BECKER’S NEVUS (SMOOTH MUSCLE HAMARTOMA)
Becker’s nevi most commonly appear on the shoulder or upper limb girdle of prepubescent boys. It is a rather common benign condition that is seen in up to 0.5% of the male population. It is less commonly seen in females. Becker’s nevi are acquired nevi. Most occur before 10 years of age. Becker’s nevus is classified as a smooth muscle hamartoma. It does not contain melanocytic nevus cells and is not considered to be a melanocytic nevus. It was given its name by the dermatologist Samuel Becker, who first described this condition.
Clinical Findings: Becker’s nevi begin as ill-defined, slightly hyperpigmented macules on the upper limb girdle. Over time (1 year, on average), the hyperpigmented region develops hypertrichosis, resulting in its characteristic appearance. Backer’s nevi may occur anywhere on the human body, but by far the most common locations are on the shoulder, upper chest, and back. The area of hypertrichosis is limited to the underlying hyperpigmented area. The clinical significance of Becker’s nevi is its differentiation from large congenital nevi and café-au-lait macules. Becker’s nevi confer no increased risk for development of melanoma, and they are rarely associated with any underlying abnormalities. The most common underlying abnormality is unilateral hypoplasia of the breast, which has minimal clinical significance. Rarely, a patient with a Becker’s nevus has underlying hypoplasia of bone and soft tissue, the cause of which is unknown. The differential diagnosis includes a giant congenital nevus and a café-aulait macule. These two conditions should be easily differentiated from Baker’s nevus, because they both are typically apparent at birth or soon there- after, whereas Becker’s nevi are typically acquired at about the age of 10 years.
The diagnosis is typically made on clinical findings, but a skin biopsy is sometime needed to confirm the diagnosis if the nevus is in an unusual anatomical location. The punch biopsy is the best method for obtaining tissue.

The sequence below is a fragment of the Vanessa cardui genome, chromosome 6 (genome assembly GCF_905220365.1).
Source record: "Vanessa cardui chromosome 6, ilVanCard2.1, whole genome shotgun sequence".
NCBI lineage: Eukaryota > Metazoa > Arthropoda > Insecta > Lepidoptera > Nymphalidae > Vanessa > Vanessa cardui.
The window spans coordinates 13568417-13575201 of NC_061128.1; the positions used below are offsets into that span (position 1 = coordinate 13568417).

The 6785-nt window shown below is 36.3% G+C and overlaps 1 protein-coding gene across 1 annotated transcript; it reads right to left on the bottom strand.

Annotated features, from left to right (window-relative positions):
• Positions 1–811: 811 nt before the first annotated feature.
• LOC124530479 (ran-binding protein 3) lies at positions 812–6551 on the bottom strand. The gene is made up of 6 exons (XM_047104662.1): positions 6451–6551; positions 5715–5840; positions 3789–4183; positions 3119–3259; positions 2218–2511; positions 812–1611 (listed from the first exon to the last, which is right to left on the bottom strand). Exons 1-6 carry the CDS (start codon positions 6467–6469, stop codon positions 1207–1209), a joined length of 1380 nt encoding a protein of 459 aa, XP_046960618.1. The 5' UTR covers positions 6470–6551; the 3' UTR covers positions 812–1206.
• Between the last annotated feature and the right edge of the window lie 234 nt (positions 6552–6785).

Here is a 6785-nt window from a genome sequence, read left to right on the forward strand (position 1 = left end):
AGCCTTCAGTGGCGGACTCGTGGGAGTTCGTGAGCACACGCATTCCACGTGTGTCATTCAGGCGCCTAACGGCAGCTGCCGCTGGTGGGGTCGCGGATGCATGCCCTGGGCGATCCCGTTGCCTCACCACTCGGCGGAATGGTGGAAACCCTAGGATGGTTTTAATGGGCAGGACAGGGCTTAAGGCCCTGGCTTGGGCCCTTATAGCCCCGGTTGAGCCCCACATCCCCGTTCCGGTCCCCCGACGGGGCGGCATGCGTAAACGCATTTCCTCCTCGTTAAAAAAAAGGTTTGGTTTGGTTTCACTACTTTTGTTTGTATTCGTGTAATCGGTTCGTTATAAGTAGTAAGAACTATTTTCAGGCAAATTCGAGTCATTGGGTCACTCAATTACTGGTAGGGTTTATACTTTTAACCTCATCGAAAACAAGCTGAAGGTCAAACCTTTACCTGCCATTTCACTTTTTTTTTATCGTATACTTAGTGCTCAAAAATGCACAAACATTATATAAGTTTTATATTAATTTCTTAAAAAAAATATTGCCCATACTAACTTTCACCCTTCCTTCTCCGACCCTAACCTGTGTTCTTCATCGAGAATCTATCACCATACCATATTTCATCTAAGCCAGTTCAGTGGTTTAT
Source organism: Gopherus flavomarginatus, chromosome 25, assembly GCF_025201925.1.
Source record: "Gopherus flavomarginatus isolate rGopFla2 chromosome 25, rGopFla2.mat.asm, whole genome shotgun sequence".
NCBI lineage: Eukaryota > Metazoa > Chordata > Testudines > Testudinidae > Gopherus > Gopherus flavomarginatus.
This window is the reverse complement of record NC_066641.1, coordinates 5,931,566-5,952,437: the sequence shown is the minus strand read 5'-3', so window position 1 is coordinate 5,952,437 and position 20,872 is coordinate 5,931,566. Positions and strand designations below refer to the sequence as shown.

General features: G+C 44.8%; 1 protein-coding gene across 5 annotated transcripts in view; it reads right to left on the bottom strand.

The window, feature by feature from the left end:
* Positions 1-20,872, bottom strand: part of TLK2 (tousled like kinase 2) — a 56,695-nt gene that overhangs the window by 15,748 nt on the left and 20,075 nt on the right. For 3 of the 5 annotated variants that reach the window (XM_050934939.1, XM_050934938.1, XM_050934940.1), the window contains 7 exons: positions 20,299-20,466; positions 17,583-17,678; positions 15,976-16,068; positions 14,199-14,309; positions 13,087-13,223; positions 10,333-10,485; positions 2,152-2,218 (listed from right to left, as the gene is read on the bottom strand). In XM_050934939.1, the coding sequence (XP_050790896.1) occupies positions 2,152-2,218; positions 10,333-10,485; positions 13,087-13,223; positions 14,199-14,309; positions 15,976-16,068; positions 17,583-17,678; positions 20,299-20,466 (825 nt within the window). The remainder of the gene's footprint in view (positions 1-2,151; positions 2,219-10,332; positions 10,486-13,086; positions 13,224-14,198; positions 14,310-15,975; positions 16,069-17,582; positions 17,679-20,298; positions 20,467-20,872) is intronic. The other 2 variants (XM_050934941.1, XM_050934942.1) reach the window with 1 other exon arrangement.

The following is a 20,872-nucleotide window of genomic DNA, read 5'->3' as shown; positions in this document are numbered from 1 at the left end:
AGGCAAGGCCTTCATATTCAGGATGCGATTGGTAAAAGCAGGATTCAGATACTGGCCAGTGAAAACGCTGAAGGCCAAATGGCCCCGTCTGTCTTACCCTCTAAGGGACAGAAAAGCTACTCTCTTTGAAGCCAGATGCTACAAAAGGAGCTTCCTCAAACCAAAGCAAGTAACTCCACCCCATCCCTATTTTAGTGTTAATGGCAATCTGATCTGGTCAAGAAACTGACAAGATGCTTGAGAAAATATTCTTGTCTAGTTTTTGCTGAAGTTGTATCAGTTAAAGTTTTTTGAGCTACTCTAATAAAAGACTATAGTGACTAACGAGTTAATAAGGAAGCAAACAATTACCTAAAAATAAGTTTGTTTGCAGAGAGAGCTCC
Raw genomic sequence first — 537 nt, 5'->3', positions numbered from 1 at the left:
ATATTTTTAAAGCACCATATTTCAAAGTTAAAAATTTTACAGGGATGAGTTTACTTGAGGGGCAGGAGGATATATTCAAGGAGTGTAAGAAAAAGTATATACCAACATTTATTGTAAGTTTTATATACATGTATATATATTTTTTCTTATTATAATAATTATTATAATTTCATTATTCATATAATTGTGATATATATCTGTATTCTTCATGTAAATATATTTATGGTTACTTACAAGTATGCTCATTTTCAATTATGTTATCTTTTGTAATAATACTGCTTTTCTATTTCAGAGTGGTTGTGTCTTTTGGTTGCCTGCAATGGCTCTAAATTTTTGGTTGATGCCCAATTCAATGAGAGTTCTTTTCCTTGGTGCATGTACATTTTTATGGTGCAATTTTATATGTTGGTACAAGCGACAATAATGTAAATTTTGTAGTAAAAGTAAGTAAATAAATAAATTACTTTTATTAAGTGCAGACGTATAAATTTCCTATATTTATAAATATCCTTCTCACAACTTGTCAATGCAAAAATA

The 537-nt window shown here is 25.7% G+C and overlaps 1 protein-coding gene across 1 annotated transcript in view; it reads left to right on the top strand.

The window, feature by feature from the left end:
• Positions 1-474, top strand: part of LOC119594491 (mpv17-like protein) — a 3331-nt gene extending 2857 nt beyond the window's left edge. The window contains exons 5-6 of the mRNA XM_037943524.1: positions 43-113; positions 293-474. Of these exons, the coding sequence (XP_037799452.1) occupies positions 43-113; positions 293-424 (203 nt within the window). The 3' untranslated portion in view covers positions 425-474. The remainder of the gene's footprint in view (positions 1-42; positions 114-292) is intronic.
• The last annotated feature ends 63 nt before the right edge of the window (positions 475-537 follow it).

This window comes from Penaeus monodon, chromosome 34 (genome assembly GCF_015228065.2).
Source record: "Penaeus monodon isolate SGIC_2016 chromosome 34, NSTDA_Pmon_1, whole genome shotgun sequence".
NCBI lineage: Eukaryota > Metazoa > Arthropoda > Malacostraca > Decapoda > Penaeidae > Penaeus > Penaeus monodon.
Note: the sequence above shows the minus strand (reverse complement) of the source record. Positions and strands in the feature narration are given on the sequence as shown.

Histology: The biopsy specimen shows a smooth muscle hamartoma. Multiple smooth muscle fascicles are seen within the dermis. There is an increased ratio of terminal to vellus hairs and a lack of melanocytic nevus cells. The hyperpigmentation results from increased formation of pigmentation within the melanocytes of the stratum basalis. There is no increase in the number of melanocytes. Varying amounts of acanthosis and hyperkeratosis are seen.
Pathogenesis: The pathogenesis of Becker’s nevus is unclear. It is believed to be caused by the dermal presence of hamartomatous smooth muscle tissue. Research has shown that the tissue in Becker’s nevi has an increased number of androgen receptors. It is thought that increased androgen levels at puberty interact with the excessive androgen receptors and cause the clinical findings.
Becker’s nevus is the most common type of smooth muscle hamartoma in the skin. Smooth muscle hamartomas by themselves are rarely found within the skin.
Non-Becker’s smooth muscle hamartomas are usually present at birth or soon thereafter and manifest as a small, flesh-colored plaque located anywhere on the body. All smooth muscle hamartomas may at some point exhibit the pseudo-Darier’s sign. To clinically elicit this sign, one gently rubs the smooth muscle hamartoma; the lesion may fasciculate due to smooth muscle activity, or the region may develop an urticarial appearance. This sign has nothing to do with histamine release; rather, it is caused by a neurally mediated con- traction of the underlying hamartomatous smooth muscle tissue.
Treatment: No therapy is required. Surgical excision is likely to produce a mutilating scar unless the nevus is extraordinarily small. The hypertrichosis can be treated for cosmetic purposes with any of a multitude of therapies including laser removal, shaving, and electrolysis. Most patients prefer to not treat the area.